Use in Austria
In the history of the Habsburg monarchy and later German Austria, no guillotine was traditionally used; the choking algae served as an instrument of execution . After the annexation to the German Reich in 1938, a guillotine disguised as "machine parts of the device F" was sent from the Plötzensee prison in Berlin to the Vienna regional court and used there. This guillotine can be seen today as an exhibit in the Vienna Crime Museum. At the regional court in Graz, from the end of 1942, those sentenced to death were executed with a guillotine by the Nazi judiciary.
- Stefan Amberg : Enforced. Johann Reichhart, the last German executioner . Goldmann, Munich 1984, ISBN 3-442-06765-0 .
- Daniel Arasse : The guillotine. The power of the machine and the spectacle of justice . Rowohlt, Reinbek 1988, ISBN 3-499-55496-8 .
- Johann Dachs: Death by the guillotine. The German executioner Johann Reichhart (1893–1972) . Ullstein, Munich 2001, ISBN 3-548-36243-5 .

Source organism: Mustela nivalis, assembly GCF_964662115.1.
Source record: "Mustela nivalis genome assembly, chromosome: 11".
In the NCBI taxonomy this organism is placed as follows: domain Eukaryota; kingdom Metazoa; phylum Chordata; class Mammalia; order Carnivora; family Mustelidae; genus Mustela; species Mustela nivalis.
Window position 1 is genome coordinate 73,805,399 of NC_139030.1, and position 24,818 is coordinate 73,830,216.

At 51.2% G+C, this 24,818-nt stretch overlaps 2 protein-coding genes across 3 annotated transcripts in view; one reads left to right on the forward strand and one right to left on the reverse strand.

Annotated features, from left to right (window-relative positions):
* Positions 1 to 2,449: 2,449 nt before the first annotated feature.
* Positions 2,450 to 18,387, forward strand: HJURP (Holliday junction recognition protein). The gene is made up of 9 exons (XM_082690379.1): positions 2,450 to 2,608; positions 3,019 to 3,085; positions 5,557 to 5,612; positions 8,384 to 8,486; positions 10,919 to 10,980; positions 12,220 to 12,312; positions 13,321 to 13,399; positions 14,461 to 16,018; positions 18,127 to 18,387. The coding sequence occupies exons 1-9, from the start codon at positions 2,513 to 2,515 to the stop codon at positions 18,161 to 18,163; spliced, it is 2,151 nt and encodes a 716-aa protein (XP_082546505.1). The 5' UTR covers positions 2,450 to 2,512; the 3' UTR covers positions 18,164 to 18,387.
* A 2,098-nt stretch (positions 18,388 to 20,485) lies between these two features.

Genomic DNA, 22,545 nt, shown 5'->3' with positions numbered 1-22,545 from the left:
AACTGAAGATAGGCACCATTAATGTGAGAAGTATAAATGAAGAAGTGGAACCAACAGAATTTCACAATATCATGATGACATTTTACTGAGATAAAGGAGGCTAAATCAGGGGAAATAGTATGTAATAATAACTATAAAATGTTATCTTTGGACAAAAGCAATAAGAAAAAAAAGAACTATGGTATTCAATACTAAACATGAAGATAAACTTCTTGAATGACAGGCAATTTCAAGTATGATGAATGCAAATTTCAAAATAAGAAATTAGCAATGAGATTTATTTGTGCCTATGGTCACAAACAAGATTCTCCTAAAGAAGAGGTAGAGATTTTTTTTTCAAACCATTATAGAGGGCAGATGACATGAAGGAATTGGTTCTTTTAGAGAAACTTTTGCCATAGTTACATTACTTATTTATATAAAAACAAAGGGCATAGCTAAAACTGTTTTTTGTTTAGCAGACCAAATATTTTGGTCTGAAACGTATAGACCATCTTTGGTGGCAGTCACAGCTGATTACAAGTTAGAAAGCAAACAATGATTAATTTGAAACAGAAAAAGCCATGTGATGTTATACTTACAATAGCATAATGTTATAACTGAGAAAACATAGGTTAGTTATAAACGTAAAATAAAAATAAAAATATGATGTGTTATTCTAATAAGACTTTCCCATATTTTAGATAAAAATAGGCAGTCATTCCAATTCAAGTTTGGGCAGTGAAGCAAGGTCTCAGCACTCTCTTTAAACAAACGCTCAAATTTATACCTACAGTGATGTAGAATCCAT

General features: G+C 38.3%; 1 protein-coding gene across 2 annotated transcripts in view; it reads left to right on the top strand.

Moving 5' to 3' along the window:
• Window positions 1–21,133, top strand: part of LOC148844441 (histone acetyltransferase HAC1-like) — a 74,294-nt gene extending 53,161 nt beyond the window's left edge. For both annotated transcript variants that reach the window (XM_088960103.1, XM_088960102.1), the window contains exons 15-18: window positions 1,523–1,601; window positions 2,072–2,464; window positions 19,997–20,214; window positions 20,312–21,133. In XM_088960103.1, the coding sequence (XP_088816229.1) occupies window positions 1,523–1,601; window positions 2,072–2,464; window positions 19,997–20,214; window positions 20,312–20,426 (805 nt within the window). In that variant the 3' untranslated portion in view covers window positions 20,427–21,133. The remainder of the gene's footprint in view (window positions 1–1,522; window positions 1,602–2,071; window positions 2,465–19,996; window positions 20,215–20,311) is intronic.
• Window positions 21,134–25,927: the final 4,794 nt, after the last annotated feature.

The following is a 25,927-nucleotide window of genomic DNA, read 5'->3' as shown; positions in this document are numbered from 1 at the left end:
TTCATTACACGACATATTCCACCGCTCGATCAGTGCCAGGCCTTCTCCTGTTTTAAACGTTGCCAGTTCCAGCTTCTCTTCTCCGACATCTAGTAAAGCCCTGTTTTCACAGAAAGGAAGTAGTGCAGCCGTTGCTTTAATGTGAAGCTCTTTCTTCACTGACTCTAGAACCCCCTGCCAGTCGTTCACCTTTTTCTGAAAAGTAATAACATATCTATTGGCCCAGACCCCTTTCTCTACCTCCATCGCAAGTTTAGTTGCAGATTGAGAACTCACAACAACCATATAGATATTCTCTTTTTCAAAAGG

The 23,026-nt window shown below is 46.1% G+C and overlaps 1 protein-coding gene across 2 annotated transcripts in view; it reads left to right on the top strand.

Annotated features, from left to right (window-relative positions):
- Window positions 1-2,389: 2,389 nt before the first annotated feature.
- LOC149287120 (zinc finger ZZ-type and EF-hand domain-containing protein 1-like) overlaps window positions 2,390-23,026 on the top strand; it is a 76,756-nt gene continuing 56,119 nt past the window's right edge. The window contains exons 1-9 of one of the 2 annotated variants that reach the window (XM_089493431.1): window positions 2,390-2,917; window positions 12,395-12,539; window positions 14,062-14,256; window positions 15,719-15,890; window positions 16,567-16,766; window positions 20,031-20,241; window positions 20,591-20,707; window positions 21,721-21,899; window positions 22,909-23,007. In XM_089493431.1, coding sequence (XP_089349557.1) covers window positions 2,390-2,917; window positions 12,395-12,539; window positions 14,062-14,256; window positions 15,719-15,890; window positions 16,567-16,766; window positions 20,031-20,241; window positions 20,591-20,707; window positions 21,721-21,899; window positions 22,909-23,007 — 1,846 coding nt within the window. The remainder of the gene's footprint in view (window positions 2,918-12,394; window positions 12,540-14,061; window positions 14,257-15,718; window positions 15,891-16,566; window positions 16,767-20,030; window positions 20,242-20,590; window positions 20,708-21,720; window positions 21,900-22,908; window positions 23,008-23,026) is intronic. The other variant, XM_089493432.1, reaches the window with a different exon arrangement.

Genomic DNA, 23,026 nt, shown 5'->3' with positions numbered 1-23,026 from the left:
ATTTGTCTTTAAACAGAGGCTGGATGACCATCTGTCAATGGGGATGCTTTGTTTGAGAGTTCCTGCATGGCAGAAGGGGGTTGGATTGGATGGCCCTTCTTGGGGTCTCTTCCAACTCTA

- Alister Kershaw: The guillotine. A history of the mechanical guillotine . Kriminalistik publishing house, Hamburg 1959.
- Georg Korn: Joseph-Ignace Guillotin (1738-1814). A contribution to the history of medicine and the medical status. 1891.
- Gotthold Leistner: Saxony and the guillotine. A contribution to the story of a killing monster . In: Sächsische Heimatblätter 48, 2002, pp. 130–149, .
- Guy Lenôtre: The guillotine and the executioners at the time of the French Revolution . Kadmos-Verlag, Berlin 1996, ISBN 3-931659-03-8 .
- Michel Ferracci-Porri : Beaux Ténèbres. La pulsion du mal d'Eugène Weidmann . Normant, France 2008, ISBN 978-2-915685-34-3 (the last to be guillotined in public in France - "a German": Eugen Weidmann ).
- Andreas Schlieper: Enlightened killing. The history of the guillotine . Osburg Verlag, Berlin 2008, ISBN 978-3-940731-13-5 .